Interior Denies It Has Extended Drilling Freeze To Shallow Gulf Waters

"The Interior Department denied Thursday that it has extended a drilling freeze to shallow waters of the Gulf of Mexico, contradicting an e-mail written earlier in the day by the Minerals Management Service's supervisor of field operations for the Gulf of Mexico.

The confusion started when MMS rescinded five shallow water permits, including two issued only the day before. Michael J. Saucier, regional supervisor of field operations for the MMS Gulf of Mexico region, sent identical emails to at least two companies whose drilling permits were rescinded, saying that "until further notice we have been informed not to approve or allow any drilling not [sic] matter the water depth." Earlier in the week, he had told one of the companies that drilling in water up to 500 feet deep would not be affected by the Obama moratorium.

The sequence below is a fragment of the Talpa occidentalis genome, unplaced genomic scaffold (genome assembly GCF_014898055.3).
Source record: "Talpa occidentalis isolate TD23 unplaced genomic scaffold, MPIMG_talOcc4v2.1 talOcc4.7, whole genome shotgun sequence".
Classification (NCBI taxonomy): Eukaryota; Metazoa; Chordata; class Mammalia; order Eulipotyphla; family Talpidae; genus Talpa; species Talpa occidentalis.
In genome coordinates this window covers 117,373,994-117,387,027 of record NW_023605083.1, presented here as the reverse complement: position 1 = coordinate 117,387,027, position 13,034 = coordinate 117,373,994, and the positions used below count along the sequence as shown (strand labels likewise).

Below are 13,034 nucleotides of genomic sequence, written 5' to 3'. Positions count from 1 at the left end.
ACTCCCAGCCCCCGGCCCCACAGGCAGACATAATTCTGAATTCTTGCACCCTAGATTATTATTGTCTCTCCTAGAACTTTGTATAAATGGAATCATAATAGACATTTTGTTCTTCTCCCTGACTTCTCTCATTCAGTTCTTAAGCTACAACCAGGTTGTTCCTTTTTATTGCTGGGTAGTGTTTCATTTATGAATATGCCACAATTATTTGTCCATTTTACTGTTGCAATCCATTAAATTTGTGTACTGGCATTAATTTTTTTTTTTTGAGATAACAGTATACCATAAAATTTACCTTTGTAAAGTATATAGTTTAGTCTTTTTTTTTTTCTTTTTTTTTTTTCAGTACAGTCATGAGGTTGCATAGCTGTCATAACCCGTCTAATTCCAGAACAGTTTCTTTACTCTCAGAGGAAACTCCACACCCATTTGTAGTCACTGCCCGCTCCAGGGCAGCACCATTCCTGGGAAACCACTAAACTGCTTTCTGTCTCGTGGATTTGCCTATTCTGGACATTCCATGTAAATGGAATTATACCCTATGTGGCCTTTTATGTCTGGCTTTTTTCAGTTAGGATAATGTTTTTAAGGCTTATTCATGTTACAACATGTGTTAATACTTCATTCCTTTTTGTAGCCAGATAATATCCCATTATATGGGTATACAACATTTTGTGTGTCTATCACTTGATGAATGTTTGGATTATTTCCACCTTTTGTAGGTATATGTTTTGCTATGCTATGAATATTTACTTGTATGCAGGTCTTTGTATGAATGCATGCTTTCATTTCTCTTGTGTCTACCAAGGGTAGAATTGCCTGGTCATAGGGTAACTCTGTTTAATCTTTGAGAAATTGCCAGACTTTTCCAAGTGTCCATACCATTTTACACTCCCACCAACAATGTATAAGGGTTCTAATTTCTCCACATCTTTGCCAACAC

Later, as hedge fund and investment bank trading desks scrambled to decipher the administration's intentions, an Interior Department spokesman said "shallow water drilling may continue as long as oil and gas operations satisfy the environmental and safety requirements Secretary [Ken] Salazar outlined in his report to the President and have exploration plans that meet those requirements. There is no moratorium on shallow water drilling."

Drilling rig operators said that new regulations -- which haven't been issued yet but which are now expected to be issued before President Obama arrives in the area Friday -- might still cause substantial delays in drilling plans even without a moratorium. One said that he had been told that some rig operators in the middle of drilling with valid permits might be asked to stop and refile permit applications."

Steven Mufson reports for the Washington Post June 3, 2010.

See Also:

"Oil Companies Weigh Strategies to Fend Off Tougher Regulations"

Friday, June 4, 2010